The freedom and openness of the Internet are at stake after the U.S. government announced plans to end its contractual oversight of ICANN, some critics said Thursday.
The National Telecommunications and Information Administration's announcement last month that it will end its contract with the Internet Corporation for Assigned Names and Numbers to operate key domain-name functions could embolden other nations to attempt to seize control, some Republican members of the U.S. House of Representatives Judiciary Committee said.
"All hyperbole aside, this hearing is about nothing less than the future of the Internet and, significantly, who has the right, the ability and the authority to determine it," said Representative Bob Goodlatte, a Virginia Republican. "Should it be decided by a few people in Washington, Beijing, Moscow, Sao Paolo or even Silicon Valley or should it be determined by those who use and stand to benefit from it?"
Goodlatte suggested that other countries would try to control ICANN after the U.S. ends its contract. The U.S. can "rightly take credit for the freedom that exists the Internet today," he said during a hearing. "When we let go of that final link, will that institution be safer from those efforts to regulate the Internet, or will it be more exposed because it no longer has the protection of the United States?"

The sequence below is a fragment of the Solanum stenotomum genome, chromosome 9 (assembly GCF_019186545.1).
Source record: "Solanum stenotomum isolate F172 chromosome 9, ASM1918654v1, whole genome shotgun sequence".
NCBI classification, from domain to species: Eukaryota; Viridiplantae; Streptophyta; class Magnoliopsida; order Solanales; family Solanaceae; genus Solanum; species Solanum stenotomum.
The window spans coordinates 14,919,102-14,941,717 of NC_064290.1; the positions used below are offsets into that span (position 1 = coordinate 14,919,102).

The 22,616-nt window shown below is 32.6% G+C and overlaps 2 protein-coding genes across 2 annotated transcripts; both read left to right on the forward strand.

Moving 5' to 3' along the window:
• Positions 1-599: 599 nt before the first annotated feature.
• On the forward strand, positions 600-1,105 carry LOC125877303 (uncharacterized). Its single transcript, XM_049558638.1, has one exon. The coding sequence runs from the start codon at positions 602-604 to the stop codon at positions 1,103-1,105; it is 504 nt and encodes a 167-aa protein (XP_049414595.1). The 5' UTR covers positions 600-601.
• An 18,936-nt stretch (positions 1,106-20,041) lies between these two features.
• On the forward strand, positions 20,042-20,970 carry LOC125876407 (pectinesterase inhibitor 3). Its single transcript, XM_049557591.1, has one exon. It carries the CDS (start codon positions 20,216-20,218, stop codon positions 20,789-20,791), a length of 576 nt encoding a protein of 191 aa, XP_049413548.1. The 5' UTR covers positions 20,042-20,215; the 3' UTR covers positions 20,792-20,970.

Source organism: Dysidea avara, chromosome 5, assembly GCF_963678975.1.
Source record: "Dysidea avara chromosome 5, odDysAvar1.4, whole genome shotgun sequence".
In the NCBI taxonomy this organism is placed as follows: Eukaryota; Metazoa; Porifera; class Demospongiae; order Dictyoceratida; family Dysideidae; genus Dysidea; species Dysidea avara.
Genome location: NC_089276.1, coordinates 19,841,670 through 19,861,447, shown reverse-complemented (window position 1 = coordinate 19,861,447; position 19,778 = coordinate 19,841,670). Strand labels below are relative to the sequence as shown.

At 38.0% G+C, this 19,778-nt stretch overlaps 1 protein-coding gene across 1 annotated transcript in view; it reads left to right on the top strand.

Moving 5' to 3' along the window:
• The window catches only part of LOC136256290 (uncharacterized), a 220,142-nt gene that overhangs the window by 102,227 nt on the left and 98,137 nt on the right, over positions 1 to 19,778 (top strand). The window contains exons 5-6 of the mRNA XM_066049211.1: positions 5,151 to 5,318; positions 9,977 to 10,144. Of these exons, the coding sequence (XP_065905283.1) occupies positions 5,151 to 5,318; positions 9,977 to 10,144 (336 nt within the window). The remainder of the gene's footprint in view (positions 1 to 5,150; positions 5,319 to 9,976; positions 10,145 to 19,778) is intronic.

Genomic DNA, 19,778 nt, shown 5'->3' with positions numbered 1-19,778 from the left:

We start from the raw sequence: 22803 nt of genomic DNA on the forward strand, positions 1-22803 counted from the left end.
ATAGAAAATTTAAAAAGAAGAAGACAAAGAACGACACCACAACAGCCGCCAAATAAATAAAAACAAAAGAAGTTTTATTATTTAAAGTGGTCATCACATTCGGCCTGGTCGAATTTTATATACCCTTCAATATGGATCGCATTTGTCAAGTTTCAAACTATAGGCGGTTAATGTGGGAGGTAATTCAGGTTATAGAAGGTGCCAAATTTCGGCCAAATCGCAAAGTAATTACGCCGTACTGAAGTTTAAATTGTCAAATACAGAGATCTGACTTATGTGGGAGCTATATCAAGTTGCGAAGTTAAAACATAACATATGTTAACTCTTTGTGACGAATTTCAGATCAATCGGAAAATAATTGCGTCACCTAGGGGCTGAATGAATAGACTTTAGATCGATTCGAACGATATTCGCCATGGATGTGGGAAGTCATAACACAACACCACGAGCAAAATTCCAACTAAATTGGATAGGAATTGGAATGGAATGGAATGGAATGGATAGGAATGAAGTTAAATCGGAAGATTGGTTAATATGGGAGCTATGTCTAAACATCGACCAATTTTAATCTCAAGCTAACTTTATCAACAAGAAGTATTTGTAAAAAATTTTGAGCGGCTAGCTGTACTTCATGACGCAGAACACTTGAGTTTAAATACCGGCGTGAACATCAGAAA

The Internet engineers, companies and civil society groups involved in ICANN wouldn't allow a government takeover of the organization, supporters of the NTIA's plan said. "I cannot imagine the Internet engineers that I know agreeing to do any of the parade of horribles that people are concerned about," said Representative Zoe Lofgren, a California Democrat.
Separately, the technology subcommittee of the House Energy and Commerce Committee voted Thursday to approve the Domain Openness Through Continued Oversight Matters (DOTCOM) Act, which would require a U.S. Government Accountability Office study about the effects of the transition before it happens. Members of that committee raised similar concerns in a hearing last week.
President Barack Obama's administration opposes the bill because it raises questions about the U.S. government's long-term support of a multistakeholder governance model at ICANN, said NTIA Administrator Larry Strickling.
Strickling assured Judiciary Committee members that the agency would not give up oversight of ICANN unless it is satisfied that the organization has a transition plan in place that prohibits a government takeover.
Several Republicans committee members questioned NTIA's move to end its contractual relationship with ICANN as soon as late 2015, but Strickling defended the plan, saying one of the main reasons for the change is to remove the perception in some countries that the U.S. has too much control.
While the NTIA's contract for ICANN to operate the Internet Assigned Numbers Authority (IANA) functions is largely "symbolic," the move would show the world that the U.S. supports a multistakeholder governance model at ICANN that it has advocated since 1998, Strickling said.
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